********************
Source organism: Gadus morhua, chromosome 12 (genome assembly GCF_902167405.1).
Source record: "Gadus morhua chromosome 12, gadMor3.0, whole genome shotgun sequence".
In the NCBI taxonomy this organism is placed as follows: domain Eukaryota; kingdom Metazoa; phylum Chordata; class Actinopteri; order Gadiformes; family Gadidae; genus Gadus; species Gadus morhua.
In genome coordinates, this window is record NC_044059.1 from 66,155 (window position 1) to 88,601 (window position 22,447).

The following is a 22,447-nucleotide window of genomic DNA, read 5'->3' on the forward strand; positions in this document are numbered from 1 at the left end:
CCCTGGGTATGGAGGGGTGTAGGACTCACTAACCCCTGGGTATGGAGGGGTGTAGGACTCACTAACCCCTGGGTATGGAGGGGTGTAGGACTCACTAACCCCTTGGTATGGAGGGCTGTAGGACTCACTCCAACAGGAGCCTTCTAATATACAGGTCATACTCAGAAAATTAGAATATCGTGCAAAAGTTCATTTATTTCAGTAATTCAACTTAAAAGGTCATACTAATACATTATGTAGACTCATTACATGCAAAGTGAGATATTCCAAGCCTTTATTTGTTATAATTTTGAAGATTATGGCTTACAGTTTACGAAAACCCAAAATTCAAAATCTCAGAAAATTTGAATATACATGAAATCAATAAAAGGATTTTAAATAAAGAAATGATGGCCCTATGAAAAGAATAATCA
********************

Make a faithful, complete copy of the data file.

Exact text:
Source organism: Gadus morhua, chromosome 12 (genome assembly GCF_902167405.1).
Source record: "Gadus morhua chromosome 12, gadMor3.0, whole genome shotgun sequence".
In the NCBI taxonomy this organism is placed as follows: domain Eukaryota; kingdom Metazoa; phylum Chordata; class Actinopteri; order Gadiformes; family Gadidae; genus Gadus; species Gadus morhua.
In genome coordinates, this window is record NC_044059.1 from 66,155 (window position 1) to 88,601 (window position 22,447).

The following is a 22,447-nucleotide window of genomic DNA, read 5'->3' on the forward strand; positions in this document are numbered from 1 at the left end:
CCCTGGGTATGGAGGGGTGTAGGACTCACTAACCCCTGGGTATGGAGGGGTGTAGGACTCACTAACCCCTGGGTATGGAGGGGTGTAGGACTCACTAACCCCTTGGTATGGAGGGCTGTAGGACTCACTCCAACAGGAGCCTTCTAATATACAGGTCATACTCAGAAAATTAGAATATCGTGCAAAAGTTCATTTATTTCAGTAATTCAACTTAAAAGGTCATACTAATACATTATGTAGACTCATTACATGCAAAGTGAGATATTCCAAGCCTTTATTTGTTATAATTTTGAAGATTATGGCTTACAGTTTACGAAAACCCAAAATTCAAAATCTCAGAAAATTTGAATATACATGAAATCAATAAAAGGATTTTAAATAAAGAAATGATGGCCCTATGAAAAGAATAATCA